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Bren Cable

How OU senior Bren Cable travels through time with her research in Tanzania, Africa

Bren Cable
Class of 2022, Environmental Geology
Hometown: McAlester, Oklahoma

Bren Cable, an OU senior studying environmental geology, has found a way to balance her academic work, passions, and undergraduate research. Since her first year at OU, Bren has been involved with the student organization Pick and Hammer Club, a geology club that raises awareness of the importance of geology and geophysics in society.

During her time with the club, she has served as an outreach officer and president, and now as an archivist. Through Pick and Hammer, Bren found the opportunity to expand her interests on a global scale and travel to Africa to continue her research as an undergraduate research assistant.

"Sediment tells a timeline. If I could have a superpower, it would be to manipulate time. So, I find it very exciting to look through time by analyzing the mud. It’s my own little way of time traveling."

Q: What is your work like as an undergraduate research assistant at the University of Oklahoma?

Bren: I began working for OU’s Associate Professor of Geosciences Michael Soreghan in September 2018, in my first semester as a freshman. I worked on grain size analysis, where I measured samples of mud collected from a core out of Lake Tanganyika, a lake in Tanzania that is a major protein supply for five surrounding countries. I weighed the samples, and then freeze-dried and weighed the samples again to measure the sediment weight without water. Then I treated the samples with three chemicals to isolate the grains, and weighed again to find how much organic matter was removed. Once I completed this and collected the data, Michael helped me create a Poster, which I presented at the 2019 OU Student Spring Break Expo.

I continued working with Michael on the Tanzania research, and in summer 2021, we both traveled to Tanzania. While there, we worked on four projects. My projects included collecting water samples to chemically analyze. The point of my research is to find how human’s ability to change land has led to an increase of sediment washing into Lake Tanganyika. This sediment is destroying the habits of fish, and if left unattended, the lake could stop maintaining a stable ecosystem. This means the surrounding five countries would be hard-pressed for food.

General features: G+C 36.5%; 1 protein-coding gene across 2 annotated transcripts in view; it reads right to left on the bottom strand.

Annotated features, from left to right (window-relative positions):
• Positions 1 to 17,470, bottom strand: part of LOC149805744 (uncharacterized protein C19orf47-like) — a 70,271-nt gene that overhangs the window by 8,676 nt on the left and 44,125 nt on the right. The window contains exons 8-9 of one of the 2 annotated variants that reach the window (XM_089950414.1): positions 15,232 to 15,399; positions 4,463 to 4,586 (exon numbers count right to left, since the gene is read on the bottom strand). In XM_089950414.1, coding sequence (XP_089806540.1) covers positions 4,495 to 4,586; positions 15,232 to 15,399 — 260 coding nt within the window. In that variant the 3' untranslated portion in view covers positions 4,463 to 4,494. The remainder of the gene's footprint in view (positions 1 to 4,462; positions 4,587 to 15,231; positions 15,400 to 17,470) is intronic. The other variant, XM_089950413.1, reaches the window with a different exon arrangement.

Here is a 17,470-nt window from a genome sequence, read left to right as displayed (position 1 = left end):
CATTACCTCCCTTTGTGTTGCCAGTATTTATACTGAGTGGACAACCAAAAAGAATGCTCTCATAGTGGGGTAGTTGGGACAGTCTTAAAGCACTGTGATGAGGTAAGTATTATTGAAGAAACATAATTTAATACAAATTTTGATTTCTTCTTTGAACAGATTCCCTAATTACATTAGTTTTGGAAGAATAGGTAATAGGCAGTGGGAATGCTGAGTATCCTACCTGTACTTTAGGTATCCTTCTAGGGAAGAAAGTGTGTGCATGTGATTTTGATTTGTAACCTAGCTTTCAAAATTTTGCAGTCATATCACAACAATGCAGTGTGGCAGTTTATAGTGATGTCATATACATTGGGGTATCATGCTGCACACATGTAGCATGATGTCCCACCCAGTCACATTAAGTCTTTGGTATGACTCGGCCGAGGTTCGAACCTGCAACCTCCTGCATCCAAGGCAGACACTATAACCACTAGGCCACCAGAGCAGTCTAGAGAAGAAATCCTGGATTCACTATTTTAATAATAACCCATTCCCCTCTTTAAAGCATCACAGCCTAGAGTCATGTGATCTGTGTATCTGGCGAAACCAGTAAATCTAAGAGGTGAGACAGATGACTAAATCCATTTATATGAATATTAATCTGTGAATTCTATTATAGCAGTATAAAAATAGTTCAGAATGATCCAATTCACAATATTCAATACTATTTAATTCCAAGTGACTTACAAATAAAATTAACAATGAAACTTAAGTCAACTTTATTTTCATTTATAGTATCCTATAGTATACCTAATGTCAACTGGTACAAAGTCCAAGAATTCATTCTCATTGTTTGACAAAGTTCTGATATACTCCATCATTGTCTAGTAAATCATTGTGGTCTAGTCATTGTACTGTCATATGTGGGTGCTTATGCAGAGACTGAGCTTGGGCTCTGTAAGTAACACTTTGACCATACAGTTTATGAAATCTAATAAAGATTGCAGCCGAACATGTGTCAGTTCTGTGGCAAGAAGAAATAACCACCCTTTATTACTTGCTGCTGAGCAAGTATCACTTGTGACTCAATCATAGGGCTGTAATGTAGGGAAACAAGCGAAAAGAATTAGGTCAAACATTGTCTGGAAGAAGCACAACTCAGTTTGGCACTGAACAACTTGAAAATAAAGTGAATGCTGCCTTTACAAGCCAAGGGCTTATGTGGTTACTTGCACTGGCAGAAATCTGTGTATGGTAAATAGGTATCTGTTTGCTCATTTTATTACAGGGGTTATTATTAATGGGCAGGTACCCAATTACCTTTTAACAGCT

Q: What interested you most about your research on clastic and chemical analysis of sediment from Lake Tanganyika and how did you find this opportunity?

Bren: I am most interested in the way sediment tells a timeline. If I could have a superpower, it would be to manipulate time. So, I find it very exciting to look through time by analyzing the mud. It’s my own little way of time traveling. I chose this opportunity because it basically presented itself. At the time, I had just finished the AT&T Summer Bridge Program, where they stressed the importance of undergraduate research. I received an email from Pick and Hammer which advertised an “Eat and Meet” over environmental research, and that is where I met Michael.

Q: What is your experience as a woman in STEM?

Bren: One of the best things is that there are so many scholarship opportunities, but despite this, women are still severely underrepresented in STEM. I encourage women in STEM to apply, apply, apply to scholarships!

Q: If you could give advice to prospective OU students looking to earn their degree at OU, what would you tell them?

Bren: Get over-involved freshman year. Join anything and everything that remotely piques your interest. Meet people anywhere you can. It might feel weird or uncomfortable at first, but the sooner you meet the people you actually like, the quicker you will make memories with them. Try out as many groups as possible, and then ask yourself the following: Did I like that group, the people, and what the club does?

Q: After you complete your undergrad degree at OU, what do you plan to do next?

Bren: After I graduate in May, I’ll move to Vermont for graduate school at the University of Vermont (UVM), where I’ll study geochemistry. Climate change is all too real to be ignored, and I hope I can make a positive impact with geosciences. The project I’ll be working on at UVM is called “Big Data,” and part of its mission is to educate people about geoscience and its growing importance.

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